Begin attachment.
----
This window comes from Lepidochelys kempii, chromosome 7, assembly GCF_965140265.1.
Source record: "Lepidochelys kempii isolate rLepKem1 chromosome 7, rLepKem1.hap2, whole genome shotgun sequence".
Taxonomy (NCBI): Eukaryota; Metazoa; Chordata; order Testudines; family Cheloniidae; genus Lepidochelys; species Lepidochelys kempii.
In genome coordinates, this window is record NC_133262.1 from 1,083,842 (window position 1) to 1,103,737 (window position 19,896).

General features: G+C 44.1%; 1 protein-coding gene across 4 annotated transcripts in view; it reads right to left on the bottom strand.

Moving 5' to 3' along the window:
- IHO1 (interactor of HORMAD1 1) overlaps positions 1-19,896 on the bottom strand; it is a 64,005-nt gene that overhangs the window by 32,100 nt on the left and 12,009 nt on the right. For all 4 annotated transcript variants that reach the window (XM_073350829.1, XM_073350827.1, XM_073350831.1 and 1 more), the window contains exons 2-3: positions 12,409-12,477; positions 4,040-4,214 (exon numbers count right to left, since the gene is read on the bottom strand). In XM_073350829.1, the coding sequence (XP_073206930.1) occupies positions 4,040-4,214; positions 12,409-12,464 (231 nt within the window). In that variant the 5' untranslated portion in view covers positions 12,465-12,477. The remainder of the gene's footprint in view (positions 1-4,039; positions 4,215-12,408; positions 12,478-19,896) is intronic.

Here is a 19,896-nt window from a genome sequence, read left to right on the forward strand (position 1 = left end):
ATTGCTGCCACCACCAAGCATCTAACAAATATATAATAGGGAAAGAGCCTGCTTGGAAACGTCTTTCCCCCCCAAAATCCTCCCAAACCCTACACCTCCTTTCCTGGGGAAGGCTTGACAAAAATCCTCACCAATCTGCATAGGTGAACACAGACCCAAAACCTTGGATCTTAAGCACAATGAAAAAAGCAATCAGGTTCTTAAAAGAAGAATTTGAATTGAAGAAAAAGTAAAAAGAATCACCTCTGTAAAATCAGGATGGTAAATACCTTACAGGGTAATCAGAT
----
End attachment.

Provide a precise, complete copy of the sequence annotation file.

This window comes from Lepidochelys kempii, chromosome 7, assembly GCF_965140265.1.
Source record: "Lepidochelys kempii isolate rLepKem1 chromosome 7, rLepKem1.hap2, whole genome shotgun sequence".
Taxonomy (NCBI): Eukaryota; Metazoa; Chordata; order Testudines; family Cheloniidae; genus Lepidochelys; species Lepidochelys kempii.
In genome coordinates, this window is record NC_133262.1 from 1,083,842 (window position 1) to 1,103,737 (window position 19,896).

General features: G+C 44.1%; 1 protein-coding gene across 4 annotated transcripts in view; it reads right to left on the bottom strand.

Moving 5' to 3' along the window:
- IHO1 (interactor of HORMAD1 1) overlaps positions 1-19,896 on the bottom strand; it is a 64,005-nt gene that overhangs the window by 32,100 nt on the left and 12,009 nt on the right. For all 4 annotated transcript variants that reach the window (XM_073350829.1, XM_073350827.1, XM_073350831.1 and 1 more), the window contains exons 2-3: positions 12,409-12,477; positions 4,040-4,214 (exon numbers count right to left, since the gene is read on the bottom strand). In XM_073350829.1, the coding sequence (XP_073206930.1) occupies positions 4,040-4,214; positions 12,409-12,464 (231 nt within the window). In that variant the 5' untranslated portion in view covers positions 12,465-12,477. The remainder of the gene's footprint in view (positions 1-4,039; positions 4,215-12,408; positions 12,478-19,896) is intronic.

Here is a 19,896-nt window from a genome sequence, read left to right on the forward strand (position 1 = left end):
ATTGCTGCCACCACCAAGCATCTAACAAATATATAATAGGGAAAGAGCCTGCTTGGAAACGTCTTTCCCCCCCAAAATCCTCCCAAACCCTACACCTCCTTTCCTGGGGAAGGCTTGACAAAAATCCTCACCAATCTGCATAGGTGAACACAGACCCAAAACCTTGGATCTTAAGCACAATGAAAAAAGCAATCAGGTTCTTAAAAGAAGAATTTGAATTGAAGAAAAAGTAAAAAGAATCACCTCTGTAAAATCAGGATGGTAAATACCTTACAGGGTAATCAGAT